Musician and Vocalist Artist Interviews

A Talk with Baritone Nathan Gunn

ARTICLE INDEX


JVS: You have been typecast a lot, because you have this gorgeous body and appear in all these operas with your shirt off. In fact, I seem to have unintentionally followed the shirt-off route from Billy Budd in San Francisco to An American Tragedy at the Met.

Nathan Gunn and Patricia Racette
NG: You know, Pat Racette was supposed to take off some of her costume with me too, but she chickened out.

JVS: [laughing]. She's just a wonderful artist. But getting back to your artistry, when I listened to the recording, the first thing I thought of was some of the classic Broadway baritones, like John Raitt and Alfred Drake. The first thing I said to myself was that you could easily have held your own with any of them. The second thing was, and you'll pardon me, but your voice has this ‘Honey, just lie back and I'll take care of the rest' quality. [Nathan chuckles].

NG: I think that's a good quality.

JVS: Oh, it's fabulous. In fact, way back, way before I met my husband David, I discovered a recording of Sir Thomas Allen singing Brahms, and said it was the voice of the man I wanted to marry. So, after playing your recording, I put on Thomas Allen again and said, 'Hmm, tastes have changed.'" But anyway…

NG: Wow. Thomas Allen. What an artist!

JVS: Yes, his Brahms is just gorgeous.

NG: Yes, it's absolutely gorgeous. Have you heard his Winterreise?

JVS: No. I have it, but I never got a chance to play it.

NG: It's just great. I remember when I first tackled it, I wrote him before I actually worked with him, and said, "You know, this is a piece of music that begins at such a low point. How do you approach it?" He replied, "Think of yourself standing in six inches of snow, and every time you take a step, you sink down further. Yet you still have hope that at some point, you'll be able to get out of it. And it just gets worse and worse."

That's the kind of imagination and imagery he put into all of his music. He's such a great musician. And such a beautiful voice.

JVS: What he said could serve as a metaphor for Schubert's life.

NG: Yes, true.

JVS: So many of his songs have that downward pull, but then they can also express joy.

NG: I know.

JVS: I'm curious. Did you always have this wonderful, unforced resonance in your voice? How old are you now?

NG: My birthday is the end of November. I'll be 37 years old.

JVS: So you were winning competitions in your early 20s? Was that resonance and ease there before you began voice training?

NG: I guess it was. I really believe that everyone has that capability. My teacher was real old school. His teacher Dudley Buck's teacher was Jean de Reszke [also the teacher of Bidu Sayao]. I'll think of it in a minute. What I learned was what was taught 100 years ago or more. He called it nature's way of singing. For the first six months, I was only really learning how to breathe. How to breathe – that was it. Then came how to move the muscles in your throat and mouth so you can make words while still having what he called, not support, but a 'hook-up' always active to get in synch. It was really all about singing freely and singing healthily – that's all he taught.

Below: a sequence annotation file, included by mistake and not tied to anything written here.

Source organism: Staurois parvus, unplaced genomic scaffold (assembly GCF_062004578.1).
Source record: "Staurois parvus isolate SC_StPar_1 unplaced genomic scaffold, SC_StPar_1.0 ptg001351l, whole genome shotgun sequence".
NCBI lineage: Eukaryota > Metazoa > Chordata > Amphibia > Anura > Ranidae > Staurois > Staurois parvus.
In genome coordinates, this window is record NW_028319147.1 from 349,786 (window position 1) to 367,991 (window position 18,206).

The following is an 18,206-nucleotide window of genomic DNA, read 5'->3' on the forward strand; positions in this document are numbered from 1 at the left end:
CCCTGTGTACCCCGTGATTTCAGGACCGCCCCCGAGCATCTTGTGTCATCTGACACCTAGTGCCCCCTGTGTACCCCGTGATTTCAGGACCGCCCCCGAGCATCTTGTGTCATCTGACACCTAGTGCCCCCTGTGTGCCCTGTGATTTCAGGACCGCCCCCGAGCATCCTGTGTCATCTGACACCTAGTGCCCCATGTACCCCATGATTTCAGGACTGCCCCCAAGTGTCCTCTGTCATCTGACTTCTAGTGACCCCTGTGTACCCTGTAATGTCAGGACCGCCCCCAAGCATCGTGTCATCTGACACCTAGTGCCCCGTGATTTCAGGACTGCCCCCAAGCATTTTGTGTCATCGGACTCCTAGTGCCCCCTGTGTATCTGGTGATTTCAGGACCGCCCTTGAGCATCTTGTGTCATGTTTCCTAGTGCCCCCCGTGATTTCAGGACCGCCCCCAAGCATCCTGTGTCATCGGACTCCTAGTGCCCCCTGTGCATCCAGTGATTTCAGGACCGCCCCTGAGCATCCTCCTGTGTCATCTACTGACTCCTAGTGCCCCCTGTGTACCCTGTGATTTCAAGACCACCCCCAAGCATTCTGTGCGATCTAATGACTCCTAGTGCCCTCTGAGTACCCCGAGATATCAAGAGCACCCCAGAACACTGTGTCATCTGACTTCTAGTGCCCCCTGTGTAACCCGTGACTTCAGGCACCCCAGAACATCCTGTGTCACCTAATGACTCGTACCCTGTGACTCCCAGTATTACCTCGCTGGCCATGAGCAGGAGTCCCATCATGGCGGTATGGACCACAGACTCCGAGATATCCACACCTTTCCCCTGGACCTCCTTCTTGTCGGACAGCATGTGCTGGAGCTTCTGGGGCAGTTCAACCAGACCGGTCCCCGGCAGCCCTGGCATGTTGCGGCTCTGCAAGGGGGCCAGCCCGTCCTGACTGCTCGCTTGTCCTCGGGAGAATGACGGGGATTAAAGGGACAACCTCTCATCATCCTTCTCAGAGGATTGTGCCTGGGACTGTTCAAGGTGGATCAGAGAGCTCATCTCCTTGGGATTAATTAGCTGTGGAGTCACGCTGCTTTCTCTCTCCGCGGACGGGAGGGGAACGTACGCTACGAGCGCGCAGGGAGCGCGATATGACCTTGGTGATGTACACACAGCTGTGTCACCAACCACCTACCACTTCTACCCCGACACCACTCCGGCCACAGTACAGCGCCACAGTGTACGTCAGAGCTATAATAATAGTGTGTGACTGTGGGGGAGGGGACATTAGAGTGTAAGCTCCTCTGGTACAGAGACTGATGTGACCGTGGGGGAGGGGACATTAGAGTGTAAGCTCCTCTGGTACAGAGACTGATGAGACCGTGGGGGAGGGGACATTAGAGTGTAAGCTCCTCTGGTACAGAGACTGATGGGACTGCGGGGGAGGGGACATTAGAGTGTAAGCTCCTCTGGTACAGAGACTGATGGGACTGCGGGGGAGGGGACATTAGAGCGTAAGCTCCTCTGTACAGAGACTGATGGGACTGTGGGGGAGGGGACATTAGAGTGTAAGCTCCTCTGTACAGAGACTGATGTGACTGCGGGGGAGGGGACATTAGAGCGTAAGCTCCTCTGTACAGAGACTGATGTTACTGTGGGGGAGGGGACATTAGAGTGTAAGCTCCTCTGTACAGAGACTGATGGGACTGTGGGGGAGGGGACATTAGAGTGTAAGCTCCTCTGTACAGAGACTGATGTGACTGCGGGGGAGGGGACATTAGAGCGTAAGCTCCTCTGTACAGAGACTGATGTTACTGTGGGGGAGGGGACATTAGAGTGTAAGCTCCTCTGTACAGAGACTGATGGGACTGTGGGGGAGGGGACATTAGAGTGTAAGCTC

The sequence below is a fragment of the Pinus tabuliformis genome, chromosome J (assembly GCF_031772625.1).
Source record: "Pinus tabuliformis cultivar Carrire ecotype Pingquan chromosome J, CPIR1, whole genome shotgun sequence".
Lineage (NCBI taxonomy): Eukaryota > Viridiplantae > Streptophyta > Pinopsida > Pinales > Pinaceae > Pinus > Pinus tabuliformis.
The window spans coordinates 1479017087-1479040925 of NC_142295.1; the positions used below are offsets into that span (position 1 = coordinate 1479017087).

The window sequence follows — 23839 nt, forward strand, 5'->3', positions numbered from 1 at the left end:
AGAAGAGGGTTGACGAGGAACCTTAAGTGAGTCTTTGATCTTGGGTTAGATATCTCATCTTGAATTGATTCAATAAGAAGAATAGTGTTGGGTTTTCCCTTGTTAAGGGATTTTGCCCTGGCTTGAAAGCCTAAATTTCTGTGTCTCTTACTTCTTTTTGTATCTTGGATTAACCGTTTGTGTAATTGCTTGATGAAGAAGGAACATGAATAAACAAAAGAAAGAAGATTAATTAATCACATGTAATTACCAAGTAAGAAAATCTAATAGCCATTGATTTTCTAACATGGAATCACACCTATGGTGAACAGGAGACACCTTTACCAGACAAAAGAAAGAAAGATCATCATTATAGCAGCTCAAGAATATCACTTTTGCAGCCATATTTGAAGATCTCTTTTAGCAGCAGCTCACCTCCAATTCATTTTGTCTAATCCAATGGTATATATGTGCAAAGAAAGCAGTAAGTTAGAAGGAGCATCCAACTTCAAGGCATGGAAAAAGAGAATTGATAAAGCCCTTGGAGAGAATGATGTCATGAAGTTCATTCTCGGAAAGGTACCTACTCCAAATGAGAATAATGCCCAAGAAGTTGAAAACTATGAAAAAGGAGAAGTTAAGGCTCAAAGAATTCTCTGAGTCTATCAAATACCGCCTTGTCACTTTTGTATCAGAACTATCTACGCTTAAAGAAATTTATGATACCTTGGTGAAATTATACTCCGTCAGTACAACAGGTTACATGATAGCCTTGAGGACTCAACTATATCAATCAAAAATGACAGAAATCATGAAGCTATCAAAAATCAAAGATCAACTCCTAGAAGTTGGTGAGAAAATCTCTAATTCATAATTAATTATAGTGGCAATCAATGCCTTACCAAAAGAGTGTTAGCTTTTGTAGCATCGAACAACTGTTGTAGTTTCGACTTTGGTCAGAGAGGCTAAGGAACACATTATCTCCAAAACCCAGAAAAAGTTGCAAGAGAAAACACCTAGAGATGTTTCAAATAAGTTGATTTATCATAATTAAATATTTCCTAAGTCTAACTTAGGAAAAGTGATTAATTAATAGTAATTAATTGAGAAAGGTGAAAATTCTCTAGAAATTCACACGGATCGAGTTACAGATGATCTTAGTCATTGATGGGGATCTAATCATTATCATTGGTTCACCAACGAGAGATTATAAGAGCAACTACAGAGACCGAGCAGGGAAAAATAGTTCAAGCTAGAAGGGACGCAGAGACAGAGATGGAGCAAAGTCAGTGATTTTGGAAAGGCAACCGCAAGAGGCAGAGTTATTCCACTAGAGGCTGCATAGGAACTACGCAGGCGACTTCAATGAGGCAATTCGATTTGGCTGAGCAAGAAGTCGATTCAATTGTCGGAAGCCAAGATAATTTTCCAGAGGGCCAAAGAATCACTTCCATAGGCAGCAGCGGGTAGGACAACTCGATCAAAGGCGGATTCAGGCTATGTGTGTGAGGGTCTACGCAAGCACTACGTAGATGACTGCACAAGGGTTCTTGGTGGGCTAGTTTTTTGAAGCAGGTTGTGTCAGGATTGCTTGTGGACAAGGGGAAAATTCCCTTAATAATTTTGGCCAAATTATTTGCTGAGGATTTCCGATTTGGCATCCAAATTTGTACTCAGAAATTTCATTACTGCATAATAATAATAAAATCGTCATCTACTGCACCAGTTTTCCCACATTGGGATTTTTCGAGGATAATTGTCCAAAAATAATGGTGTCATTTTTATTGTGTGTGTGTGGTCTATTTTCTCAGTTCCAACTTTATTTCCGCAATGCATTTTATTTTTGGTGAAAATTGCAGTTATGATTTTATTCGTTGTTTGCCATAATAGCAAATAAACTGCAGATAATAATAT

When you do that, you hit a natural resonance that sounds like you. Some people are very afraid to sound like themselves because they have walls all built up around them. They would prefer their singing voices sound different than their speaking voices. But I was taught to maintain the kind of freedom and natural sound that we probably all have from the beginning.

JVS: I noticed that you're on the board of the Lotte Lehmann Foundation. I consider her one of my spiritual teachers. I discovered an old Seraphim LP of hers when I was in college. I put on "Dich, teure halle" and was stunned. I'd never heard such ecstasy in singing. How did you end up on the board? Did it have to do with the quality of your voice?

NG: I think a little bit. They approached me about it. I've always been a fan. I wish I could have heard her live, but that would have been impossible. [Lehmann stopped concertizing in 1951, and died in 1976 at the age of 88]. Their focus is on recital and beautiful singing, which are something I try to promote. So I agreed.

JVS: Do you have many recitals scheduled? I see mostly opera on your website.

NG: Yeah. I can't put my actual recital schedule on there until the venue says it's okay. I think I have maybe a dozen recitals scheduled this year. The programs depend on the venue. For example, in Zankel Hall this year, I intend to do a sacred and profane kind of program with that very interesting, kind of bloody part of Catholicism, and that kind of earthy and spiritual stuff.

When I was in Aix-en-Provence this summer, I went to this tourist place called the Cathedral of Images. It's this old abandoned limestone quarry with a roof inside a mountain that they've converted into this artistic experience. This year, the theme is Venice. You go in, and they project these incredible images onto the walls of this vast quarry. You walk around while music plays and just experience it. It's really effective. But at Zankel in the early spring – and only in Zankel can you do this – I want to create what in my mind is a modern recital experience that would incorporate something like that and a female modern dancer onstage to meld some of the yin and the yang and give everyone a broader, bigger experience. It wouldn't be a normal lieder recital, but rather a whole experience.

That's one venue and one kind of recital. But there are many recital places in the Midwest where they can't do something like that. There, I want to mix German lieder with songs on this disc with a little Charles Ives and maybe a little Tom Waits, and show the similarity in quality between all these kinds of songs. I'm pretty fortunate in being able to do this.